But either of those scenarios are unexpected and would surprise the markets.

"On Trump, the issue is more about we don't know his policies. There's a lot of fear around trade. It's not clear to me the Democrats would be good on trade either. Both parties meet there at the fringes," Levkovich said.

Levkovich said a better way to measure the election impact may be through sectors where the two parties could make a real difference. He said energy might do better with Trump because it might get less regulatory scrutiny. Health care would be hurt by both candidates, but Clinton has had a long term issue with drug pricing and the stocks have fallen when she has attacked companies for drug prices.

Citigroup analysts expect a Trump victory would send Treasury yields higher and steepen the curve, though yields have been moving lower in a safety trade. They also expect the dollar to continue moving lower if Clinton wins, but if Trump wins there would be safe-haven flights to the yen and Swiss franc. Emerging market currencies would be vulnerable, especially the Mexican peso which moves lower when Trump is perceived to be doing well.

While the market has seemed comfortable with Clinton, it's unclear how it will react longer term to her as president, and the FBI investigation adds a new level of uncertainty.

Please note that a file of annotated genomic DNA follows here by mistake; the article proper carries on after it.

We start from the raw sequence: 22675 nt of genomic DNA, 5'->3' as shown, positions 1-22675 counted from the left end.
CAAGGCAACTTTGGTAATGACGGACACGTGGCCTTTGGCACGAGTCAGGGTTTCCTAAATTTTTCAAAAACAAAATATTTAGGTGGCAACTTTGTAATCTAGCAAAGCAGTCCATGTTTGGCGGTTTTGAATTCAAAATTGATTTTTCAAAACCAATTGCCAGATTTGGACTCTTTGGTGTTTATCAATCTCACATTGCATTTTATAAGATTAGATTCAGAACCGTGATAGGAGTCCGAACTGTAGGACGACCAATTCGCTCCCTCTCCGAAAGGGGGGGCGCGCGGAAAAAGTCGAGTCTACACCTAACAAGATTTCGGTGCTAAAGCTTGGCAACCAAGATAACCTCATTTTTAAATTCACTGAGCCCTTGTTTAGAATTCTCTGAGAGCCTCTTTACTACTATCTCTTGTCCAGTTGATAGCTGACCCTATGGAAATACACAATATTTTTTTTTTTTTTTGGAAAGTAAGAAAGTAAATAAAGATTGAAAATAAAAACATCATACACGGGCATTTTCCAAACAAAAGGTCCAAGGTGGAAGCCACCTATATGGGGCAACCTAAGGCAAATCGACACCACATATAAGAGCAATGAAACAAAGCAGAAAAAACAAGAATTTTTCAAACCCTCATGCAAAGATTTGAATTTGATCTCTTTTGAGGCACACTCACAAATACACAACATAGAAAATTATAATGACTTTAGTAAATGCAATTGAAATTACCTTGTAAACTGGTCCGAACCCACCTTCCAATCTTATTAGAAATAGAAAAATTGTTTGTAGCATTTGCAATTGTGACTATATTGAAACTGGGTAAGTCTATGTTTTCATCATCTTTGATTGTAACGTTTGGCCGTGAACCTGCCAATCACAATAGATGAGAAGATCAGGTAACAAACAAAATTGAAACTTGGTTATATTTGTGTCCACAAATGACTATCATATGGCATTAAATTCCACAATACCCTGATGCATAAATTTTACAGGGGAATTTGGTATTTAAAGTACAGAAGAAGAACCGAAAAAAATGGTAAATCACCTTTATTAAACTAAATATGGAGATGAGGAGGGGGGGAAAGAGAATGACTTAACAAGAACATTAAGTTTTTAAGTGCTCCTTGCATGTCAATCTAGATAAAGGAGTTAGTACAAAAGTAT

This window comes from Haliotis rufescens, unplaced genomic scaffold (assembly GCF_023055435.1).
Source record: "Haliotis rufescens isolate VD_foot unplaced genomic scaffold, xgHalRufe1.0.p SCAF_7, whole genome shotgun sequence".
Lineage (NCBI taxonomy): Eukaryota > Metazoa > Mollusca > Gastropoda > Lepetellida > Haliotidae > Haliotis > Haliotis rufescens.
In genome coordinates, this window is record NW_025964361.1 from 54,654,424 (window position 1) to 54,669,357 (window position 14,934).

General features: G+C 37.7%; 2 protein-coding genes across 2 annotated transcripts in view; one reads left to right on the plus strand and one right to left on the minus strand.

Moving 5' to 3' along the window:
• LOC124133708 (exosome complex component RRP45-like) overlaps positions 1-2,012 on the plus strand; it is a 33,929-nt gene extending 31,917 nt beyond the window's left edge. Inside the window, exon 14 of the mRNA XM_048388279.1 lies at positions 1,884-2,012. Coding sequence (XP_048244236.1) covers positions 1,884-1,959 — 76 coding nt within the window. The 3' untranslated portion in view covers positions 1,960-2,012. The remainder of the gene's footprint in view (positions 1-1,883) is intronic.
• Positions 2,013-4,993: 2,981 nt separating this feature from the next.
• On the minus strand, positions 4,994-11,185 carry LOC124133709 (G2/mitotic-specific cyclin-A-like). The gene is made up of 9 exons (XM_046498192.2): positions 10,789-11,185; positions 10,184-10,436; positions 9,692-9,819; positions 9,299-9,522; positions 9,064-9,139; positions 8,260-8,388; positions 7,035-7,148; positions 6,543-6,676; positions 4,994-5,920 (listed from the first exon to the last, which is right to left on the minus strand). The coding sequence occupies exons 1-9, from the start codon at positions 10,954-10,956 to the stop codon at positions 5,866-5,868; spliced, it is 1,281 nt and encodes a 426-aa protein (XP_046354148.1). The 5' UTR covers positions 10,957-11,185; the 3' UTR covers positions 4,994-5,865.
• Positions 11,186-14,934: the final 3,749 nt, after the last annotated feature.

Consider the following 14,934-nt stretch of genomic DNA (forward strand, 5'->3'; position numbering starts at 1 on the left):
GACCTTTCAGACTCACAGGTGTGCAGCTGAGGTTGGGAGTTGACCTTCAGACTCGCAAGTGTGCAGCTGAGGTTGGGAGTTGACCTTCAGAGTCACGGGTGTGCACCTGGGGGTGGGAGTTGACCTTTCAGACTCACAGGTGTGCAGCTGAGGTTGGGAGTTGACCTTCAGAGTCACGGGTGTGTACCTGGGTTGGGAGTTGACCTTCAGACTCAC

"It's an emotional roller coaster," said Parker. "The email investigation should lead markets to price out the progressive agenda. That's a net net mild positive, but it also leads you to the conclusions that a lot of the stuff she wanted to get done, some of that would have been bipartisan, is off the table for some time. I think a lot of the programs that would have been mutually agreeable with a Republican house have fallen off considerably."

But if there's a contested election, that would make for a scenario where the president is already damaged coming into office. Levkovich said in 2000, when Al Gore challenged the close election, stocks bottomed on Dec. 20, a week after the Supreme Court ruled in George W. Bush's favor. There was an 11 percent decline between Election Day and Dec. 20.